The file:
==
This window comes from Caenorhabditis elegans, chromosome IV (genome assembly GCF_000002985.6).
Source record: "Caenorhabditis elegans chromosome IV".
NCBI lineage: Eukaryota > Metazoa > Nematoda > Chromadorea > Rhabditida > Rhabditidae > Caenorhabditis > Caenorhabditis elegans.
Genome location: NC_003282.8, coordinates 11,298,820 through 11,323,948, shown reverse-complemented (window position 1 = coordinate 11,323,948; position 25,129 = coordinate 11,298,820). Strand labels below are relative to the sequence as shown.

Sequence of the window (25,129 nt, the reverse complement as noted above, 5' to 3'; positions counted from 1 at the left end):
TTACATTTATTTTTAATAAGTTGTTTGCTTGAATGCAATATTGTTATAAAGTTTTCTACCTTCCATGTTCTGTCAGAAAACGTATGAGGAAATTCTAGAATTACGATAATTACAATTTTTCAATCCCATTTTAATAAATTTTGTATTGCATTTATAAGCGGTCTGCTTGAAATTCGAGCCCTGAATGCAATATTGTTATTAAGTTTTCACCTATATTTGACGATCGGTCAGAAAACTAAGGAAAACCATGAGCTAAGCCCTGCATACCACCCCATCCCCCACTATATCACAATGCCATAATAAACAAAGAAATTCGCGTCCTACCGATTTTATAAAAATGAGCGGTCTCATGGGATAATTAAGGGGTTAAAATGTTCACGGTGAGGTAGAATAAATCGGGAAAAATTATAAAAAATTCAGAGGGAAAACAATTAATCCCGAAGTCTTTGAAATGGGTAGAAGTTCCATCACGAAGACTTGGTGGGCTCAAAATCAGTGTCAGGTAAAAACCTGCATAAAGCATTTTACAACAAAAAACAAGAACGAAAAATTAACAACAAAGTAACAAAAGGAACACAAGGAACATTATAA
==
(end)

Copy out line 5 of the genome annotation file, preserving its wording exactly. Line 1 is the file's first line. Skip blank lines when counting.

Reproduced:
Sequence of the window (25,129 nt, the reverse complement as noted above, 5' to 3'; positions counted from 1 at the left end):